- Last summer the US Treasury Department sanctioned Tornado Cash, a protocol that obscured the flow of crypto.
- A federal judge rejected the arguments in a Coinbase-funded lawsuit last week.
- The case was a longshot, according to attorneys, given the national security implications.
When the US last year sanctioned Tornado Cash, the industry howled. Punishing a protocol that is just a tool made from lines of code was unprecedented, it argued. Would Washington sanction a book, or a hammer?
Industry players filed lawsuits and assailed the US Treasury Department for violating Americans’ financial freedom and their Constitutional right to free speech. Last week, one of those lawsuits failed.
The complaint was filed by Preston Van Loon, an Ethereum core developer, and other Tornado Cash users and funded by U.S. crypto exchange Coinbase. On Aug. 17, a federal judge in Austin, Texas, rejected each of the lawsuit’s arguments. Coinbase Chief Legal Officer Paul Grewal has said his company would support an appeal.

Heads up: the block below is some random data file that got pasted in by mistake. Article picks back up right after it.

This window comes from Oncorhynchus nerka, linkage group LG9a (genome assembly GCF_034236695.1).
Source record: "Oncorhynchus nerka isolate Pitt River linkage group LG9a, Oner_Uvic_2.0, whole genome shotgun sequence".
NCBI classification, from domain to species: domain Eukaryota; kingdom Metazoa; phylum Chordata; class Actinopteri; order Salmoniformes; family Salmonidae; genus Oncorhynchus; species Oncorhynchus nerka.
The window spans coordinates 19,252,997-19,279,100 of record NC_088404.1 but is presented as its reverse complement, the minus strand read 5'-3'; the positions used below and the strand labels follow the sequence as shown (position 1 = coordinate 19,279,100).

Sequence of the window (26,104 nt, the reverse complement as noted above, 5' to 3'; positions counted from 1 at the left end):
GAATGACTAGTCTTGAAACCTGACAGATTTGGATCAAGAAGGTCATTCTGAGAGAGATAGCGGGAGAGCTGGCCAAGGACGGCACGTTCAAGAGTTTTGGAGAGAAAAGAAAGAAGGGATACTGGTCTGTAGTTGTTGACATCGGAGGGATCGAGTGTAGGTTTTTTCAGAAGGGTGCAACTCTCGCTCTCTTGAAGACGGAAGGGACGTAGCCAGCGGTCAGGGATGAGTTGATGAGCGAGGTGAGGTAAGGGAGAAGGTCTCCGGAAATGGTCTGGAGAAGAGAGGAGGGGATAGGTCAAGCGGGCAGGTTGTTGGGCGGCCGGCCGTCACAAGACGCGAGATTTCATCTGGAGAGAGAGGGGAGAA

The problem, according to attorneys who spoke to DL News, was that the sanctions were issued in the name of national security. Courts often defer to government agencies in such cases, the lawyers said.
Tornado Cash is popular with the Lazarus Group, a cybercrime outfit affiliated with North Korea. The country has used laundered crypto to fund its nuclear weapons program, according to US officials.
“It’s unfortunate that it was in many ways a [case] that was nigh impossible to win,” Evan Zinaman, attorney and the founder of crypto law firm Trailbreak, told DL News. “An agency’s application of its own rules has great deference, unless it’s plainly inconsistent with the regulations [the agency says] they’re acting under.”
The law gives the federal government “a lot of leeway” in cases that touch on national security, according to Nathan Postillion, an attorney at Gleason, Flynn, Emig & McAfee.
“All of this is worded very broadly to give the administrative agency as much ability to enforce as possible,” he told DL News. “Treasury’s mandate to issue these sanctions is incredibly broad.”